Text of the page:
Nekane Guarrotxena is a Ph.D. from the University of Complutense, Madrid-Spain in 1994 and has been post-doctoral research at the Ecole Nationale Superieure d´Arts et Metiers, Paris-France (1994-1995) and the University of ScienceII, Montpellier-France (1995-1997). From 2008-2011, she was visiting professor in the Department of Chemistry, Biochemistry and Materials at University of California, Santa Barbara-USA and the CaSTL at University of California, Irvine-USA. She is currently Research Scientist at the Institute of Polymers Science and Technology, CSIC-Spain. Her research interest focuses on the synthesis and assembly of hybrid nanomaterials, nanoplasmonics, and their uses in nanobiotechnology applications (bioimaging, drug delivery, therapy and biosensing).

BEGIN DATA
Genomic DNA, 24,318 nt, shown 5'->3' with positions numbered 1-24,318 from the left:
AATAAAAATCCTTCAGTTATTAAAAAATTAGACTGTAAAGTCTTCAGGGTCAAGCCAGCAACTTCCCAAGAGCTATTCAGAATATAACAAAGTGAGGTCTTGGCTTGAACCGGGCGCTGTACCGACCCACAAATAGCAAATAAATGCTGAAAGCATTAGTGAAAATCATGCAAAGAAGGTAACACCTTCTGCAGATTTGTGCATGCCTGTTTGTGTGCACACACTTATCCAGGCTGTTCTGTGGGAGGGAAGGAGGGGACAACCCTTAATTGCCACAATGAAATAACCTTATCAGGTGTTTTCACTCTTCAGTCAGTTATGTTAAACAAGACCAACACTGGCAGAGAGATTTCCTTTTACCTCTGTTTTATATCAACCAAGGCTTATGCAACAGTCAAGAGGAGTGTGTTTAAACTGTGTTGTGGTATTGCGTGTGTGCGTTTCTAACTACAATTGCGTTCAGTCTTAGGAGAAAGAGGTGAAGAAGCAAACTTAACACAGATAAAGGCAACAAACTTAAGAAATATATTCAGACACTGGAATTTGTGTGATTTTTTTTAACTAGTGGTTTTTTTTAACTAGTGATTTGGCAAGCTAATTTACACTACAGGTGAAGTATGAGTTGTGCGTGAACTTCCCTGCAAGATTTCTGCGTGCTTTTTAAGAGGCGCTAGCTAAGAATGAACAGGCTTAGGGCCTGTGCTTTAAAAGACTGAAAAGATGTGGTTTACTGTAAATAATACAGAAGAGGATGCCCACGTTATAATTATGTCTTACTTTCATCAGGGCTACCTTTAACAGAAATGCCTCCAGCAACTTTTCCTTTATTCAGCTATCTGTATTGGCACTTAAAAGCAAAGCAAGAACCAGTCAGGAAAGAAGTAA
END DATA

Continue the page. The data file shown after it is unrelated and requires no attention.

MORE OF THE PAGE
Metal nanostructures strongly increase Raman signal intensities, making surface-enhanced Raman spectroscopy (SERS) a powerful analytical technique for ultrasensitive chemical and biochemical analysis. A key feature is that collective and resonant excitation (surface plasmon resonance) of the free electrons in metal nanostructures can enhance the electromagnetic fields near the particle surface, large enough for single molecule detection. This enhancement effect is exceptionally strong at the interstitial site between plasmon-coupled metal nanoparticles, making dimer-like metal (Au, Ag) nanoparticles or small aggregates promising SERS active nanostructures for sensory applications. A current challenge in designing these SERS hotspots is to maximize their uniformity, reproducibility, stability and intensity. In this sense, a rational control of agglomeration and ligand exchange of linker-mediated nanoassembly is relevant for effective exploitation of structure-dependent material properties in sensing applications. While our recent work has shown important improvements in SERS nanostructures sensitivity (SERSbased sensors with fM protein detection level) by properly managing surface properties on AgNP assemblies, the current nanofabrication methods are still far from ideal in achieving these controls. An alternative to non-ideal NPs assembly would be an effective postsynthetic purification method for collecting efficient SERS structure of linked dimers from NP assemblies. So, given that interparticle junctions (hotspots) produce the strongest SERS signals, this communication reports a post-synthetic strategy which leads to effective enrichment of SERS active Ag dimer-assemblies with higher SERS intensities for novel applications, such as optical sensors.